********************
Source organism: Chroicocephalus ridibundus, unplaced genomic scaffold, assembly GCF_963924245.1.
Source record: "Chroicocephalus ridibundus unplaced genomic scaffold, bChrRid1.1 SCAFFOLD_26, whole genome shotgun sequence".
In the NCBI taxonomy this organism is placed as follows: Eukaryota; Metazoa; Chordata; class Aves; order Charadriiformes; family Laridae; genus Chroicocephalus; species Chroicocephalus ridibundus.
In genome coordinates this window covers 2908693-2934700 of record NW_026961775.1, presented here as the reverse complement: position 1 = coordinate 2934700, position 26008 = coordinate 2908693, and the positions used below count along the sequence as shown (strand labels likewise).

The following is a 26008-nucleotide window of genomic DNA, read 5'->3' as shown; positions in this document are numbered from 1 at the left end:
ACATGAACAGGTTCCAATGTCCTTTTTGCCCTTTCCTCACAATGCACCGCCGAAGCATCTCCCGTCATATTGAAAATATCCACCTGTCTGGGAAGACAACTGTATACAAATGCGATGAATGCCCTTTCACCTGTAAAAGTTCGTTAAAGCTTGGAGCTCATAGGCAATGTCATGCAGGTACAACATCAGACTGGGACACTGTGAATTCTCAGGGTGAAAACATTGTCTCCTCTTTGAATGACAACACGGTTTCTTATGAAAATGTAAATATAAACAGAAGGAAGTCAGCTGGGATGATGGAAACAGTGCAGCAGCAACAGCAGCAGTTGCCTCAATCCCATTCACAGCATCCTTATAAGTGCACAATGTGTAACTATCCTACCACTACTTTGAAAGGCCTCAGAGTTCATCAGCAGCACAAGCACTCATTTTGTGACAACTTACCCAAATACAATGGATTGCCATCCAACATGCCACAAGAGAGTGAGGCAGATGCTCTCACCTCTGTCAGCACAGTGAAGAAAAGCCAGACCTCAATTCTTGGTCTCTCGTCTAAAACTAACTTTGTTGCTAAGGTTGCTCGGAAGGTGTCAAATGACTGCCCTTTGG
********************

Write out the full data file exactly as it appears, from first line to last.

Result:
Source organism: Chroicocephalus ridibundus, unplaced genomic scaffold, assembly GCF_963924245.1.
Source record: "Chroicocephalus ridibundus unplaced genomic scaffold, bChrRid1.1 SCAFFOLD_26, whole genome shotgun sequence".
In the NCBI taxonomy this organism is placed as follows: Eukaryota; Metazoa; Chordata; class Aves; order Charadriiformes; family Laridae; genus Chroicocephalus; species Chroicocephalus ridibundus.
In genome coordinates this window covers 2908693-2934700 of record NW_026961775.1, presented here as the reverse complement: position 1 = coordinate 2934700, position 26008 = coordinate 2908693, and the positions used below count along the sequence as shown (strand labels likewise).

The following is a 26008-nucleotide window of genomic DNA, read 5'->3' as shown; positions in this document are numbered from 1 at the left end:
ACATGAACAGGTTCCAATGTCCTTTTTGCCCTTTCCTCACAATGCACCGCCGAAGCATCTCCCGTCATATTGAAAATATCCACCTGTCTGGGAAGACAACTGTATACAAATGCGATGAATGCCCTTTCACCTGTAAAAGTTCGTTAAAGCTTGGAGCTCATAGGCAATGTCATGCAGGTACAACATCAGACTGGGACACTGTGAATTCTCAGGGTGAAAACATTGTCTCCTCTTTGAATGACAACACGGTTTCTTATGAAAATGTAAATATAAACAGAAGGAAGTCAGCTGGGATGATGGAAACAGTGCAGCAGCAACAGCAGCAGTTGCCTCAATCCCATTCACAGCATCCTTATAAGTGCACAATGTGTAACTATCCTACCACTACTTTGAAAGGCCTCAGAGTTCATCAGCAGCACAAGCACTCATTTTGTGACAACTTACCCAAATACAATGGATTGCCATCCAACATGCCACAAGAGAGTGAGGCAGATGCTCTCACCTCTGTCAGCACAGTGAAGAAAAGCCAGACCTCAATTCTTGGTCTCTCGTCTAAAACTAACTTTGTTGCTAAGGTTGCTCGGAAGGTGTCAAATGACTGCCCTTTGG